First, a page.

Once again, this is personal preference. Natural casing is my preference, but purchase what you like. What I like about the natural casing dogs is that it gives a bit of a snap to your hotdog. The ones that have no skin are basically loaves of meat. The casing just gives a chance for a little bit extra to be added to your hotdog.

Summary of Finding a Great Hotdog

  1. Look at the first three ingredients. Do they sound like things you might serve by themselves?
  2. Does it have the ingredients you would want in a hotdog?
  3. Does it have a natural casing and is that what you prefer?

A Brand I Recommend

So, I did a bit of a taste testing round for this deep dive into choosing hot dogs and came up with a favorite. The brand that I found to be best to my liking is Ambassador hot dogs. First, they pass The Rule of Three with the first three ingredients being pork, water, and beef. Second, they have a natural casing so it gets that delightful snap when you are eating a dog. Finally, it has this fantastic smoke flavor that not many other dogs have. They are a real pleasure to eat and I find myself craving these dogs!

Three Ambassador Weiners on my Weber Grill

Other brands that I have enjoyed are Nathan’s and Hebrew National Hotdogs, but Ambassador caught my heart.

Unfortunately, not everybody can get Ambassador. They are available in Minnesota and on near the borders. So, you are going to need to do your own experimentations on what is best for you, your tastes, and your family. I think I have supplied you with enough information to go to your local market and start experimenting so you can find the best hot dog for you!

Alternative Meat Hot Dogs

If you follow along with me, you know that I reside with a vegetarian and that means I am exposed to some meat alternatives. There are many choices out there, but I do want to take a second to recognize the Beyond Sausage, as it is probably the best that I have had. It does really well in both the texture and taste department, so if you have a vegetarian in your life or need to serve up a vegetarian brat at your next cookout, pick up some of these Beyond Sausages and it will make those not-meat eaters happy.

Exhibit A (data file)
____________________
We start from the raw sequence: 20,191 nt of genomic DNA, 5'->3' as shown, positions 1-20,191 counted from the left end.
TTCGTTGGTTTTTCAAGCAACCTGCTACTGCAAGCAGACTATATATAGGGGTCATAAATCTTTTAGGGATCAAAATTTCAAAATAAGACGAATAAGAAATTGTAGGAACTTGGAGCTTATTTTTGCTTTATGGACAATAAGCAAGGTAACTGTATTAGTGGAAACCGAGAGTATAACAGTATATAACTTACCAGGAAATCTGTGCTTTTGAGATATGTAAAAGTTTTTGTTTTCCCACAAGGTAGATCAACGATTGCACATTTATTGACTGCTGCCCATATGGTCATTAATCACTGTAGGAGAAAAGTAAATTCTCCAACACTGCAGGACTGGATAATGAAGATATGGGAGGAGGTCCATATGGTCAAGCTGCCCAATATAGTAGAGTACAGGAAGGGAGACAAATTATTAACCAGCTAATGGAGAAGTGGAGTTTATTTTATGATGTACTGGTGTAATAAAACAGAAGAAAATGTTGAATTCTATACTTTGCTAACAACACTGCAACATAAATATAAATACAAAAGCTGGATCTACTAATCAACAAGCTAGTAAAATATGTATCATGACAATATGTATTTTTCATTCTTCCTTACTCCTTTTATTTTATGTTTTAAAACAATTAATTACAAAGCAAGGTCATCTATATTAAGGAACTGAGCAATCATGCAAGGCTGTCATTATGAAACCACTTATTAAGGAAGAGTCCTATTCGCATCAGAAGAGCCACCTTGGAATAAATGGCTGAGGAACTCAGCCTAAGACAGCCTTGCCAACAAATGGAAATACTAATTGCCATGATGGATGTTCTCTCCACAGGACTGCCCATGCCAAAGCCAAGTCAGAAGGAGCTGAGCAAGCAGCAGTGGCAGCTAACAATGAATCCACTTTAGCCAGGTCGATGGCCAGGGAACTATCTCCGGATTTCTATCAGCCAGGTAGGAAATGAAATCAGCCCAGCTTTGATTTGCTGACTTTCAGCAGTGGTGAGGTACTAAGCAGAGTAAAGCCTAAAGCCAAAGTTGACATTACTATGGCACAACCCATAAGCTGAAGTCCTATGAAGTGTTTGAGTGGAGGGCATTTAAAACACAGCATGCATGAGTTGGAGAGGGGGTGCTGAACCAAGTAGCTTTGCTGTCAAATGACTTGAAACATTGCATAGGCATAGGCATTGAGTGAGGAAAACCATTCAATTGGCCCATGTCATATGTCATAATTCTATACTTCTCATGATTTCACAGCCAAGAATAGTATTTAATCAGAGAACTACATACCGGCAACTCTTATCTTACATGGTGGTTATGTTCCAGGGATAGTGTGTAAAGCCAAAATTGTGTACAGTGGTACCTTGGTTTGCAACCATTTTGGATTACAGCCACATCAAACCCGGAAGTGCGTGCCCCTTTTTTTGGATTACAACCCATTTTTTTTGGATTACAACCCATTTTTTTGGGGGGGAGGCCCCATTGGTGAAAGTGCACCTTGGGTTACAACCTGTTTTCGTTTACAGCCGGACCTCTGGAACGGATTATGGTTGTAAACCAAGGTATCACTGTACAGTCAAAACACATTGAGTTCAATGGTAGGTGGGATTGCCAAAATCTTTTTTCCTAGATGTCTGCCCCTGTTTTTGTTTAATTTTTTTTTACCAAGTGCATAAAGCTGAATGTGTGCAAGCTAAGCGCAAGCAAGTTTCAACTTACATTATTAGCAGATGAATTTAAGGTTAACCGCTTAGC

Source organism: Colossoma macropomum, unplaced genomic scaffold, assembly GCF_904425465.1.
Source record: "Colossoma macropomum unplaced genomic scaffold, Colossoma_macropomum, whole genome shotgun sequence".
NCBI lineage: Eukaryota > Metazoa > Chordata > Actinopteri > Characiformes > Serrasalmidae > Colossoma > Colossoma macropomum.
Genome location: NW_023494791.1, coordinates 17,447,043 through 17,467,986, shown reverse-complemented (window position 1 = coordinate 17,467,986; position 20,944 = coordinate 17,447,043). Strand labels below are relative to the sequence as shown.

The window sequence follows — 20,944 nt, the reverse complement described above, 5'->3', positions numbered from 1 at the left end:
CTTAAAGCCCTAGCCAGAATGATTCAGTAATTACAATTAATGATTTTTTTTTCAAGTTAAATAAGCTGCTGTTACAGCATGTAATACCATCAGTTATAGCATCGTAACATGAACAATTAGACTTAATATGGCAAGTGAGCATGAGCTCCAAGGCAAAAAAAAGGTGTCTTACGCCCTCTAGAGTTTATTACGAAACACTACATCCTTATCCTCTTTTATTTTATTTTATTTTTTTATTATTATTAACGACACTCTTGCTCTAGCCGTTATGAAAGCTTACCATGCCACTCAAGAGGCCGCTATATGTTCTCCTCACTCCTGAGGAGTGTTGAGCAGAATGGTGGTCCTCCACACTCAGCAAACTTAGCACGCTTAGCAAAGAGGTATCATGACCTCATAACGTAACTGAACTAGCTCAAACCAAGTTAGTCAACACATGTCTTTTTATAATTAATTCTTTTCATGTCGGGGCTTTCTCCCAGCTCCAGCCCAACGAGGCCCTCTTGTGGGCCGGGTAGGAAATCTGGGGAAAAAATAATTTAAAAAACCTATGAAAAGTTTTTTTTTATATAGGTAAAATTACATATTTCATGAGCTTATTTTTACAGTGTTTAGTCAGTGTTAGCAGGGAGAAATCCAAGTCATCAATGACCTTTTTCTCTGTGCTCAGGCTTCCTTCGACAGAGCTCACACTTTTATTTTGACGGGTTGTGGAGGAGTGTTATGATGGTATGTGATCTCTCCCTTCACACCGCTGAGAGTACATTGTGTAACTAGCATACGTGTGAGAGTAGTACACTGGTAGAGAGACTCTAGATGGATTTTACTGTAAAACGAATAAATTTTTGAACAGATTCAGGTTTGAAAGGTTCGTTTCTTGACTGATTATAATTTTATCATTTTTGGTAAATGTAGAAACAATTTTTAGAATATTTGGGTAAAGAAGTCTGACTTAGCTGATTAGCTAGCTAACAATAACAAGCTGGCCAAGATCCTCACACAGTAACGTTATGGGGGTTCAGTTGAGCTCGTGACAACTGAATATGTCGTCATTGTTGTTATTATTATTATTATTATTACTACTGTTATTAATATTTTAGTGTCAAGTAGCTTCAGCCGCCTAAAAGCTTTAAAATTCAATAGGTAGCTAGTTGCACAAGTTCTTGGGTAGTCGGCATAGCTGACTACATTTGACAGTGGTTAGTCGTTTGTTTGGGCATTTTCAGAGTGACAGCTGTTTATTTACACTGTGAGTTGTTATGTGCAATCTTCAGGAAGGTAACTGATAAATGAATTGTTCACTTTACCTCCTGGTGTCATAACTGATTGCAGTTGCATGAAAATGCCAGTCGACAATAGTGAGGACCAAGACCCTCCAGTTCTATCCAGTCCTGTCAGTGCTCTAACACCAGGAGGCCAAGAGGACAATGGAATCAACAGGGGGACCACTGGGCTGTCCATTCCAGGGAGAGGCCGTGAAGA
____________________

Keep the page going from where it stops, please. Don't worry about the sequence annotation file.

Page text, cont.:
The truth is that I love grilling and I love me a good hot dog, but they just are not all created equal. I hope I have given you some tips on the finer points on choosing a hot dog and your next shopping experience is a little better because of these tips. Hey, you guys and gals. Sign up to get my email. We have lots of fun.

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  1. We’re fans of Hebrew National or Nathan’s all-beef dogs. And well done. Gotta have that char.

    1. I liked both of those as well. The Ambassador had a combination of smoke flavor and snap that I really liked.

  2. I definitely prefer natural casing as well! We like Black Bear brand. Unfortunately, I have been unable to find a nitrate free/organic version with a natural casing!

  3. Good advice! I also agree with you about casings – the only way to go, and the best hot dogs always seem to have them. I grew up eating Kowalski hot dogs (pronounced with a V sound instead of a W), from a Polish shop in Hamtramck, which is basically the Warsaw of Michigan. But here’s something interesting: it used to be that Michigan had laws that prohibited anything but the highest standards in hot dog ingredients. This law was challenged (and defeated) by a couple national brands – Armour, Hormel among them – so that they could sell pink slime dogs there. What a shame.

    1. Is that related to the hot dog place in Chicago? I ate there. It was yummy, but I had to wait a looooong time for a hot dog.

  4. All great advice, Ben. Although I’d be OK with a hot dog with variety meats, since I eat and enjoy them in their pure form, why not in a hot dog? And how long has it been since I’ve had a hot dog with that nice snap? Now I know how to find one of those again. Thanks!